Practical work, inquiry, maths in science, raising the professional status of teachers, spectroscopy in your classroom…
The Association for Science Education (ASE) annual conference is a great opportunity to find out what’s new in science education, hear from engaging speakers and meet teachers from across the UK and further afield.
This coming January will be my sixth visit. Here’s what I’m looking forward to: how about you?
Chris Harrison from King’s College London is presenting a number of different sessions on inquiry-based learning. They include exploring ‘the activities, assessment tools, the opportunities and challenges of assessing inquiry in real-time’.
Practical work in science
John Holman is carrying out an international study to discover ‘how successful countries approach the practical, hands-on element of science education’. He’ll present some of his preliminary findings.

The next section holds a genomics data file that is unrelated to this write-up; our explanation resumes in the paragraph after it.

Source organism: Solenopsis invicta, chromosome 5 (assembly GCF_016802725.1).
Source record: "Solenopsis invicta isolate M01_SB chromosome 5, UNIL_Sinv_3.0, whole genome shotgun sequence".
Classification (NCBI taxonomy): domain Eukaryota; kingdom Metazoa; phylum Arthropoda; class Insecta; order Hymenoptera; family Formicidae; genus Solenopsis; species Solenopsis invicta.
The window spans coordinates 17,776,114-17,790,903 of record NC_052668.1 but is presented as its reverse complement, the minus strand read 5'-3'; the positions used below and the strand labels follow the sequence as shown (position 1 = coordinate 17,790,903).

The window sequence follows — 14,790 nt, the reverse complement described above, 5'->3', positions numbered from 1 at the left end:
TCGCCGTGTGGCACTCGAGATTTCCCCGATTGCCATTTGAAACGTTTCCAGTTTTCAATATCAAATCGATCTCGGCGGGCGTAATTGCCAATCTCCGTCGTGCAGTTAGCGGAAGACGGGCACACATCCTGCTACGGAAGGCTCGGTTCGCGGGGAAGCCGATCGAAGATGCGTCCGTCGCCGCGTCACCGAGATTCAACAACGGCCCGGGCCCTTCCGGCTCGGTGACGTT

How do we raise the professional status of teachers?
The Talking Science Education debate on Thursday 7 January explores this question in what promises to be a lively event.
Earlier in the day, Angela McFarlane from Claim Your College will provide an insight into the plans for the new College of Teaching. I’ll be talking to Angela after her presentation – what would you like me to ask her? Post your questions in the comments below.
Meet the EiC team
Paul (deputy editor) and I are looking forward to meeting you – do say hello if you see us around. In particular, we’ll be at the Royal Society of Chemistry exhibition stand from 1–2pm on Friday 8 January. We’d love to know what you think about Education in Chemistry. What would you like to see in the magazine or on our blog? Come and share your ideas.
How do you put chemistry knowledge into practice?
The Royal Society of Chemistry is running seven interactive workshops throughout the conference. For example, find out how Spectroscopy in a Suitcase can bring hands-on experience of infrared, UV-vis and even NMR spectroscopy to your students.
Language of mathematics in science
The ASE has been working on guidance for teachers to support teachers and promote better integration of mathematical skills into science teaching. A team from the Language of Maths in Science project present a preview of their new publication in a workshop on Friday morning.
Image © John James / Alamy Stock Photo